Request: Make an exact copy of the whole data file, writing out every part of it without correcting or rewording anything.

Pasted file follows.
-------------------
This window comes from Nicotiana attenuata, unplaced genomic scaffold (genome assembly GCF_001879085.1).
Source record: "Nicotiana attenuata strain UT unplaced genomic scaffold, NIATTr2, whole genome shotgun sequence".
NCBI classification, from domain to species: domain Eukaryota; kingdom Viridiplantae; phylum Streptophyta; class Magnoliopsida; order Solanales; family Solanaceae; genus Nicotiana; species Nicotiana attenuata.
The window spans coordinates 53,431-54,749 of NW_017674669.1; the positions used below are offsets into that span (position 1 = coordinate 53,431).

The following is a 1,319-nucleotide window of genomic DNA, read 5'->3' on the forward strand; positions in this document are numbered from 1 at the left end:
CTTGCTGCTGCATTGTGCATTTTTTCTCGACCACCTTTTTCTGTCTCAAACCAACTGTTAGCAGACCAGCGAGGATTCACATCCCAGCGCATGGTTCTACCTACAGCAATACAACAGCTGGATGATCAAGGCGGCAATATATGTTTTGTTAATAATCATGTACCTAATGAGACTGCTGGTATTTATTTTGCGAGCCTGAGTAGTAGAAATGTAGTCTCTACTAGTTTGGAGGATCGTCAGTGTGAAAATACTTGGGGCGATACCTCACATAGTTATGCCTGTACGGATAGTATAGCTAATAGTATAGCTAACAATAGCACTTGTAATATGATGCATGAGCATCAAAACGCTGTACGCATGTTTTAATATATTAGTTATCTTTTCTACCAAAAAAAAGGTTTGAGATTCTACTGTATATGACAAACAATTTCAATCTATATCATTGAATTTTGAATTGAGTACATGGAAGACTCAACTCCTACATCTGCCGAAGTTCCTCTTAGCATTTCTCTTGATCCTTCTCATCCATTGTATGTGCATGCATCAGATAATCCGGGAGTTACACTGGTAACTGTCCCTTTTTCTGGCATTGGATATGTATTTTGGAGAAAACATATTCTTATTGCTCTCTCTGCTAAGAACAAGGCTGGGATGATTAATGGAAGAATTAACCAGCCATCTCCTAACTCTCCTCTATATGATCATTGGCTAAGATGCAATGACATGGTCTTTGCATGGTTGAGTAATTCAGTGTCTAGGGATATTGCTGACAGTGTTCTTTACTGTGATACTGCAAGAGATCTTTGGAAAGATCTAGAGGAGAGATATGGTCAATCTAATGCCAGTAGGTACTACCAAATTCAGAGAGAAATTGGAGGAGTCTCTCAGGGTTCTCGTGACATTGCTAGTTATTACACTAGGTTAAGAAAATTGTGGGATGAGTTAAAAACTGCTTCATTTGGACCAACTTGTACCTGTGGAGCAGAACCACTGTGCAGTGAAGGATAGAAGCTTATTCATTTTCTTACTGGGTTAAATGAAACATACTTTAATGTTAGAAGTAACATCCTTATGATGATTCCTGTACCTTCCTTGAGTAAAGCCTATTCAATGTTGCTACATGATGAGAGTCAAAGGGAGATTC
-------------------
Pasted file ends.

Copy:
This window comes from Nicotiana attenuata, unplaced genomic scaffold (genome assembly GCF_001879085.1).
Source record: "Nicotiana attenuata strain UT unplaced genomic scaffold, NIATTr2, whole genome shotgun sequence".
NCBI classification, from domain to species: domain Eukaryota; kingdom Viridiplantae; phylum Streptophyta; class Magnoliopsida; order Solanales; family Solanaceae; genus Nicotiana; species Nicotiana attenuata.
The window spans coordinates 53,431-54,749 of NW_017674669.1; the positions used below are offsets into that span (position 1 = coordinate 53,431).

The following is a 1,319-nucleotide window of genomic DNA, read 5'->3' on the forward strand; positions in this document are numbered from 1 at the left end:
CTTGCTGCTGCATTGTGCATTTTTTCTCGACCACCTTTTTCTGTCTCAAACCAACTGTTAGCAGACCAGCGAGGATTCACATCCCAGCGCATGGTTCTACCTACAGCAATACAACAGCTGGATGATCAAGGCGGCAATATATGTTTTGTTAATAATCATGTACCTAATGAGACTGCTGGTATTTATTTTGCGAGCCTGAGTAGTAGAAATGTAGTCTCTACTAGTTTGGAGGATCGTCAGTGTGAAAATACTTGGGGCGATACCTCACATAGTTATGCCTGTACGGATAGTATAGCTAATAGTATAGCTAACAATAGCACTTGTAATATGATGCATGAGCATCAAAACGCTGTACGCATGTTTTAATATATTAGTTATCTTTTCTACCAAAAAAAAGGTTTGAGATTCTACTGTATATGACAAACAATTTCAATCTATATCATTGAATTTTGAATTGAGTACATGGAAGACTCAACTCCTACATCTGCCGAAGTTCCTCTTAGCATTTCTCTTGATCCTTCTCATCCATTGTATGTGCATGCATCAGATAATCCGGGAGTTACACTGGTAACTGTCCCTTTTTCTGGCATTGGATATGTATTTTGGAGAAAACATATTCTTATTGCTCTCTCTGCTAAGAACAAGGCTGGGATGATTAATGGAAGAATTAACCAGCCATCTCCTAACTCTCCTCTATATGATCATTGGCTAAGATGCAATGACATGGTCTTTGCATGGTTGAGTAATTCAGTGTCTAGGGATATTGCTGACAGTGTTCTTTACTGTGATACTGCAAGAGATCTTTGGAAAGATCTAGAGGAGAGATATGGTCAATCTAATGCCAGTAGGTACTACCAAATTCAGAGAGAAATTGGAGGAGTCTCTCAGGGTTCTCGTGACATTGCTAGTTATTACACTAGGTTAAGAAAATTGTGGGATGAGTTAAAAACTGCTTCATTTGGACCAACTTGTACCTGTGGAGCAGAACCACTGTGCAGTGAAGGATAGAAGCTTATTCATTTTCTTACTGGGTTAAATGAAACATACTTTAATGTTAGAAGTAACATCCTTATGATGATTCCTGTACCTTCCTTGAGTAAAGCCTATTCAATGTTGCTACATGATGAGAGTCAAAGGGAGATTC